Chromate [Cr(VI)] is a serious environmental pollutant, which is amenable to bacterial bioremediation. NfsA, the major oxygen-insensitive nitroreductase of Escherichia coli, is a flavoprotein that is able to reduce chromate to less soluble and less toxic Cr(III). We show that this process involves single-electron transfer, giving rise to a flavin semiquinone form of NfsA and Cr(V) as intermediates, which redox cycle, generating more reactive oxygen species (ROS) than a divalent chromate reducer, YieF. However, NfsA generates less ROS than a known one-electron chromate reducer, lipoyl dehydrogenase (LpDH), suggesting that NfsA employs a mixture of uni- and di-valent electron transfer steps. The presence of YieF, ChrR (another chromate reductase we previously characterized), or NfsA in an LpDH-catalysed chromate reduction reaction decreased ROS generation by c. 65, 40, or 20%, respectively, suggesting that these enzymes can pre-empt ROS generation by LpDH. We previously showed that ChrR protects Pseudomonas putida against chromate toxicity; here we show that NfsA or YieF overproduction can also increase the tolerance of E. coli to this compound.

    View details for DOI 10.1111/j.1462-2920.2004.00639.x

    View details for Web of Science ID 000222578600010

    View details for PubMedID 15250887

  • Chromate-reducing properties of soluble Flavoproteins from Pseudomonas putida and Escherichia coli APPLIED AND ENVIRONMENTAL MICROBIOLOGY Ackerley, D. F., Gonzalez, C. F., Park, C. H., Blake, R., Keyhan, A., Matin, A. 2004; 70 (2): 873-882


    Cr(VI) (chromate) is a toxic, soluble environmental contaminant. Bacteria can reduce chromate to the insoluble and less toxic Cr(III), and thus chromate bioremediation is of interest. Genetic and protein engineering of suitable enzymes can improve bacterial bioremediation. Many bacterial enzymes catalyze one-electron reduction of chromate, generating Cr(V), which redox cycles, generating excessive reactive oxygen species (ROS). Such enzymes are not appropriate for bioremediation, as they harm the bacteria and their primary end product is not Cr(III). In this work, the chromate reductase activities of two electrophoretically pure soluble bacterial flavoproteins--ChrR (from Pseudomonas putida) and YieF (from Escherichia coli)-were examined. Both are dimers and reduce chromate efficiently to Cr(III) (kcat/Km = approximately 2 x 10(4) M(-1) x s(-1)). The ChrR dimer generated a flavin semiquinone during chromate reduction and transferred >25% of the NADH electrons to ROS. However, the semiquinone was formed transiently and ROS diminished with time. Thus, ChrR probably generates Cr(V), but only transiently. Studies with mutants showed that ChrR protects against chromate toxicity; this is possibly because it preempts chromate reduction by the cellular one-electron reducers, thereby minimizing ROS generation. ChrR is thus a suitable enzyme for further studies. During chromate reduction by YieF, no flavin semiquinone was generated and only 25% of the NADH electrons were transferred to ROS. The YieF dimer may therefore be an obligatory four-electron chromate reducer which in one step transfers three electrons to chromate and one to molecular oxygen. As a mutant lacking this enzyme could not be obtained, the role of YieF in chromate protection could not be directly explored. The results nevertheless suggest that YieF may be an even more suitable candidate for further studies than ChrR.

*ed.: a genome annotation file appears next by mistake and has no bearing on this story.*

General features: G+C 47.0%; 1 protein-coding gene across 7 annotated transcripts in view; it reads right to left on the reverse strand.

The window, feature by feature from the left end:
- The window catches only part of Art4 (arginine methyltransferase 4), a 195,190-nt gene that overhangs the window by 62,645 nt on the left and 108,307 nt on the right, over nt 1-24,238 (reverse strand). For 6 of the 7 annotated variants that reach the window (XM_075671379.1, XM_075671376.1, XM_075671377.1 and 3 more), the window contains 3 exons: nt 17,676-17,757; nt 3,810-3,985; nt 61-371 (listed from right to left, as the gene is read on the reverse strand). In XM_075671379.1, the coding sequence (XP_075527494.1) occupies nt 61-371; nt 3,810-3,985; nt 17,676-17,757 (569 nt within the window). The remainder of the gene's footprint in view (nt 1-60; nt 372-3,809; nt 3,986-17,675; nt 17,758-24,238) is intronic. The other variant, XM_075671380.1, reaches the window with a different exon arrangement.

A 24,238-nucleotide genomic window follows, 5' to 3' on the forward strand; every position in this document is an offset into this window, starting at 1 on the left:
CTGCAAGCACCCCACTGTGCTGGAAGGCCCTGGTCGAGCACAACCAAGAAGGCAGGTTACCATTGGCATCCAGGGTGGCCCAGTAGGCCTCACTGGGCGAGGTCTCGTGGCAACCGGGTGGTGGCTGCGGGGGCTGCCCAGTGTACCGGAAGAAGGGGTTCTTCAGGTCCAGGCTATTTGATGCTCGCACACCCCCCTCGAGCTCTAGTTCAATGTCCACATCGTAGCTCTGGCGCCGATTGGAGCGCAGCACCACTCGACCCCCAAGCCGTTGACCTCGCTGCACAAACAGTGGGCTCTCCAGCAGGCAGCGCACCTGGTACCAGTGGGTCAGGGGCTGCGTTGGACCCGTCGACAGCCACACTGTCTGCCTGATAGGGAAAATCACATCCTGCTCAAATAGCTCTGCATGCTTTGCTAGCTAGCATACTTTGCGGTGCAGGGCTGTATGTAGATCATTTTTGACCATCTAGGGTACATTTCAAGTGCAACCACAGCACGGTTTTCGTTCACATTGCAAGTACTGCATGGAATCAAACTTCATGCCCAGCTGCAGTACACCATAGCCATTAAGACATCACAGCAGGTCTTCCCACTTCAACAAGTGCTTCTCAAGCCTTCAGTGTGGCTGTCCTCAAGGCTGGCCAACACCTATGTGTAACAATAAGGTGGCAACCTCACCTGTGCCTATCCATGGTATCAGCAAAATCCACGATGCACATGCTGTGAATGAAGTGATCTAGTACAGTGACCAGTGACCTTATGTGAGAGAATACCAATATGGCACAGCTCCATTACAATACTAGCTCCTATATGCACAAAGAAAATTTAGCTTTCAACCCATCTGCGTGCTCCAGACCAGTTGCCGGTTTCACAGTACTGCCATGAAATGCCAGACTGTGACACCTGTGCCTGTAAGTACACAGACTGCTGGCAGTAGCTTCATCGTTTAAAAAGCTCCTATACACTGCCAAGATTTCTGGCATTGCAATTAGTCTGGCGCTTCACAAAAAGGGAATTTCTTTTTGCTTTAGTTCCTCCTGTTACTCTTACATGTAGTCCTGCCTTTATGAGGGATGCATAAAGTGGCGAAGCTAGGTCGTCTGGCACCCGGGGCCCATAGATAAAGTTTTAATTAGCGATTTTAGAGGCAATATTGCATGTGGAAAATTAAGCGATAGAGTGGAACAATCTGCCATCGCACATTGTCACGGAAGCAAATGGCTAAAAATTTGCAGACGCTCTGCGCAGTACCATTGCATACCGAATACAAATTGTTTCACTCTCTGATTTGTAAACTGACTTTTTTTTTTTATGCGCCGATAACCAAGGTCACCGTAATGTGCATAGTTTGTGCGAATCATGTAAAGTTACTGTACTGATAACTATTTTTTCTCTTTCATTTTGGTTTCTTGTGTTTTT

View details for DOI 10.1128/AEM.70.2.873-882.2004

    View details for Web of Science ID 000188854900031

    View details for PubMedID 14766567

    View details for PubMedCentralID PMC348923

  • The stress response of Escherichia coli to conditions of simulated microgravity Abstracts of the 102nd General meeting of the American Society for Microbiology, Washington D.C., A. Matin., Lynch, S. V. 2003
  • Tetracycline rapidly reaches all the constituent cells of uropathogenic Escherichia coli biofilms ANTIMICROBIAL AGENTS AND CHEMOTHERAPY Stone, G., Wood, P., Dixon, L., Keyhan, M., Matin, A. 2002; 46 (8): 2458-2461